I can only remember our kids doing that once; it was the youngest, Bug, who resorted to our first names in a moment of frustration. My memory informs me that Cuppa and I were doing something or other in the kitchen, and Bug was just outside in the hall, frustrated by the kiddie-gate between us. We weren't paying her much mind, but I recall being dimly aware of Bug calling for alternatively, first Mom and then Dad. After a bit, I was shocked and greatly amused to hear our first names being used. It worked too; she really got our attention.

Meanwhile, it is time to go shopping — again. I need to pick up a rotisserie chicken for a lasagna that I want to make for company tomorrow. Well, I want to make it today and serve it tomorrow. Lasagna is almost always better the second day anyway. I was supposed to pick it up yesterday when we were shopping, but I am very absent-minded. Cuppa said, "I'll get the bread, and you go over and pick up the chicken." Unfortunately, I got waylaid in the cheese section and completely forgot about the chicken until we got home. With a memory like mine I'll never run out of things to do ... although I may forget what they are.

What I did remember to do yesterday was to restore a photo for our neighbour. It's her birthday, so this will be a little gift for her. I was able to coax the computer along fairly well yesterday.

Boy Before

Boy After No.2

Tuesday, February 20, 2007

Stressing and Savouring

I appreciate your commiseration with my computer woes. Said woes continue. Backing up files, which I haven't done for a while, is even problematic because even that process tends to cause a crash. So, I drag a few at a time to Cuppa's computer, and will put them on an external hard drive from there. I am doing the extra step of loading them onto her computer first because not having to deal with an additional item is one less thing to tax my sadsack machine. It's all very odd because I can usually do things like type this without running into trouble.

We didn't get around to exploring new pathways as I had wished the other day. We returned rather late from ogling Butterfly's shower presents; it was downright nippy by that time, and the shadows were beginning to lengthen, so we stuck to tried and true paths. Nevertheless, Cuppa thought to bring her camera along, and I was able to snap the following picture. It's a little creek right next to the river in the park near our house, and I think it looks pretty fine in this photo. As you can see, I continue to experiment with methods of processing colour into black and white.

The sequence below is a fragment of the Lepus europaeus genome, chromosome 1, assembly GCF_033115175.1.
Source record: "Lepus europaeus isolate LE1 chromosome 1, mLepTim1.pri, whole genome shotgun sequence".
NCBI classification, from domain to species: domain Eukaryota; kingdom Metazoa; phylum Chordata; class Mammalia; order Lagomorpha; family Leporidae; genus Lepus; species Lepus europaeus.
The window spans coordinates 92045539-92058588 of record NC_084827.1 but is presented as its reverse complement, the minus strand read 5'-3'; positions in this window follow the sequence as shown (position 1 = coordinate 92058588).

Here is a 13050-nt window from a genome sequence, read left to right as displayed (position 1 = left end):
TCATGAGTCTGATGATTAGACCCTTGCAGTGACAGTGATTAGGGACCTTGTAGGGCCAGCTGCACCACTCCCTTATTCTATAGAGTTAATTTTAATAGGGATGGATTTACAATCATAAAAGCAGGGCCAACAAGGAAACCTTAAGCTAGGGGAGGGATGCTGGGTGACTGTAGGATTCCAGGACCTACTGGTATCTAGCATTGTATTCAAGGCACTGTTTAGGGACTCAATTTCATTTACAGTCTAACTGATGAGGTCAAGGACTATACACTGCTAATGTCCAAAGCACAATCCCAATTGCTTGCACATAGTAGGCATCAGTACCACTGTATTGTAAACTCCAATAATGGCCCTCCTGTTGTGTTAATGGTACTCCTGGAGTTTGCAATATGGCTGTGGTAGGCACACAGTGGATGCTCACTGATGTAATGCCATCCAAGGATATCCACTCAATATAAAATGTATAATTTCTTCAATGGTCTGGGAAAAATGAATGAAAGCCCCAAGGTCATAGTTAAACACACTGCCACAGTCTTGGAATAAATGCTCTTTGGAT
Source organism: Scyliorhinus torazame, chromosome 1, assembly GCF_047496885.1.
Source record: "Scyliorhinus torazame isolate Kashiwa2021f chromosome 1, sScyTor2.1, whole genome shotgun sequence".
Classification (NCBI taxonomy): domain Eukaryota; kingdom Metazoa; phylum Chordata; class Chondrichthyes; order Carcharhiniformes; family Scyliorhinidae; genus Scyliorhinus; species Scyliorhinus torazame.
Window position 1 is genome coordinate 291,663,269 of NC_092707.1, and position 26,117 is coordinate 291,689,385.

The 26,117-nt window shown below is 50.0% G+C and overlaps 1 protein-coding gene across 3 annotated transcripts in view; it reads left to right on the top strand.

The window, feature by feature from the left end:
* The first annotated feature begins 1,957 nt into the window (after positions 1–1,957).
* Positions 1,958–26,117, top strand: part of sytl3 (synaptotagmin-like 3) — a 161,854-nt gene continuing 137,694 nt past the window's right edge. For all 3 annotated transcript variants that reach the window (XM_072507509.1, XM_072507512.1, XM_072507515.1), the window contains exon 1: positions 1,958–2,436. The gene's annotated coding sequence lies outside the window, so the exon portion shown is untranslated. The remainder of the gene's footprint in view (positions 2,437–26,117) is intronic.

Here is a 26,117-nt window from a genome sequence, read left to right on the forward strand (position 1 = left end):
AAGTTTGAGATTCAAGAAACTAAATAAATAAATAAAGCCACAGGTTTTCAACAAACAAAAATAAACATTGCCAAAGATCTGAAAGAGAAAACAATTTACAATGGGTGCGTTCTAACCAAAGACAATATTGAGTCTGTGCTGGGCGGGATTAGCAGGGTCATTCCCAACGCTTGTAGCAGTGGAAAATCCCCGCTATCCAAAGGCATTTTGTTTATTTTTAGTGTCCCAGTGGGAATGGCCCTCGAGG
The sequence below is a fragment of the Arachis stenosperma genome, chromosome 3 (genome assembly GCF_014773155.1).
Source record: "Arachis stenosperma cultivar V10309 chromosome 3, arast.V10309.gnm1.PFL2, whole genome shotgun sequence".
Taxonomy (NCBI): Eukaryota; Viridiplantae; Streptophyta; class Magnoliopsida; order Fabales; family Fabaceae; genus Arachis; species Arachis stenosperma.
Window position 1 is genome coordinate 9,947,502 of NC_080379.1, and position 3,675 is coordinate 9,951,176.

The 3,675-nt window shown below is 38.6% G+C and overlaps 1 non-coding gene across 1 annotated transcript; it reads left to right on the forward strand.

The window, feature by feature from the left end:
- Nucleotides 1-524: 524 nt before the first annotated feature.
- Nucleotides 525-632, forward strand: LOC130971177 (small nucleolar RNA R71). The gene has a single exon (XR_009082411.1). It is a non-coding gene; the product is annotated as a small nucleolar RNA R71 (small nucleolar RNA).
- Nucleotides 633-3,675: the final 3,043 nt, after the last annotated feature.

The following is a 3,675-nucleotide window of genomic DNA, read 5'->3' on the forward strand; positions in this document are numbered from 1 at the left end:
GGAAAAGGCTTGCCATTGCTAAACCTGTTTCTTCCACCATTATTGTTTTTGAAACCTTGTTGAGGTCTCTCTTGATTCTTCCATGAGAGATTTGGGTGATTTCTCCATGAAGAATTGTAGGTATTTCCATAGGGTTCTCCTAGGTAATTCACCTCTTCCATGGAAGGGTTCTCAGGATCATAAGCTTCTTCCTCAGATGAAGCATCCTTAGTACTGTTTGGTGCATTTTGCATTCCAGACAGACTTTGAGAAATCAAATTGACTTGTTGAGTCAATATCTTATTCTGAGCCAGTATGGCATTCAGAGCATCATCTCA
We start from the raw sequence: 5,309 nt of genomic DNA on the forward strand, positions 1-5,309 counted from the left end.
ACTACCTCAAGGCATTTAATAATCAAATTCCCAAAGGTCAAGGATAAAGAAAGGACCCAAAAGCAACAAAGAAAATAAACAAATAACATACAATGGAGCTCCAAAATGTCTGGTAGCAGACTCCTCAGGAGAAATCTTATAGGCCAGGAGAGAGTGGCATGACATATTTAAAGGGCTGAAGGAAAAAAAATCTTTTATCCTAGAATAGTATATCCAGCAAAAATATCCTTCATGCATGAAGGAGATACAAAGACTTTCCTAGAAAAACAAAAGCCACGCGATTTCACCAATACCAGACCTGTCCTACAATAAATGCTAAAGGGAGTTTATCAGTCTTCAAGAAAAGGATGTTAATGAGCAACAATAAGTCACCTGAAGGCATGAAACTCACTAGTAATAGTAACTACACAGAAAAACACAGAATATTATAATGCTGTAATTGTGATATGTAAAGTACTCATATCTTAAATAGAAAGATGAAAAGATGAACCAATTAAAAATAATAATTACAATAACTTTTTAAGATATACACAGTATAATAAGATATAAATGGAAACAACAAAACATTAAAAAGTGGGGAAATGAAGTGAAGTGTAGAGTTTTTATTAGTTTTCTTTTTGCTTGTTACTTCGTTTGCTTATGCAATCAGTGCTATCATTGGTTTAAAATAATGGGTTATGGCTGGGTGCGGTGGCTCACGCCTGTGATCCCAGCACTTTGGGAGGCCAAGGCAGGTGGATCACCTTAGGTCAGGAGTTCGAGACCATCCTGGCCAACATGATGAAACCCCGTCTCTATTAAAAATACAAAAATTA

Perhaps because I remember the days when it was so cool to advance to colour photography, I am not quite as taken with b&w as many. I probably prefer colour to b&w about 99.9% of the time. But it's still fun to experiment, and I only crashed the computer once while doing that — or maybe it was twice. Sigh. Nevertheless, while the computer causes some angst and stress, I appreciate being able to spend time playing with pixels like this and generally savouring my days, for there looms a time when there will be no more days to savour.

Meanwhile, Butterfly has posted some photos and I know that Cuppa will also do so either today or tomorrow. I know because I uploaded a half dozen for her last night, and they merely await proper and lucid explication. Wow! Did I say that?! lol

Creek by the River

Creek by the River b&w3

Sunday, February 18, 2007

Sunday Babbling

I guess, I'll just ramble a bit this morning. I don't really have anything particular on my mind but feel like typing some words anyway. Am I the only one who ever feels that way?

It looks like a nice Sunday out there. It's sunny, and temperatures will be in the mid-teens F this afternoon, so it's time to get out for a walk. Somehow, what we plan to do every day (i.e. go for a walk) doesn't get done on many days. In fact, I think we've been sedentary for three days now although I have worked out once in that time. We have recently heard that there are some walking trails out on the edge of town, so maybe we'll try to find them. The directions weren't terribly clear to me, but I can get to the general area anyway.

What I have been doing is getting very frustrated at/by the computer. It has the tendency to shut down with no advance warning when I am working on it,particularly when I am working with Photoshop. At first, I thought it was a heat issue. I work on a large screen laptop, and, sometimes, laptops do have heat issues. So I forked out money for a cooling pad — a device that has fans to help keep the machine cool. But it's just gotten worse, so it isn't a heat problem. Next, I suppose shall try adding more memory (as Photoshop is very memory-intensive program). Although I should do that (add memory) regardless, I suspect the problem is deeper than that. I do not look forward to taking it in somewhere or reformatting and starting over, but it may come to that.

Meanwhile, I will continue to be somewhat frustrated in my attempts to get things done. While I can usually type and surf the net without too much problem, the things that I shall call work for want of a better word are problematic: work such as restoring a photo for our nice neighbour. It's a school picture of her son but has faded and been splattered over the years. Since it is both her favourite and her son's, I would like to help her/them out.I think I can, but it's really difficult to make headway when the computer keeps crashing. Sometimes I laugh; sometimes I cry; sometimes I bang my head against the wall; one time I may pitch the things out of this second story window — without bothering to open it first!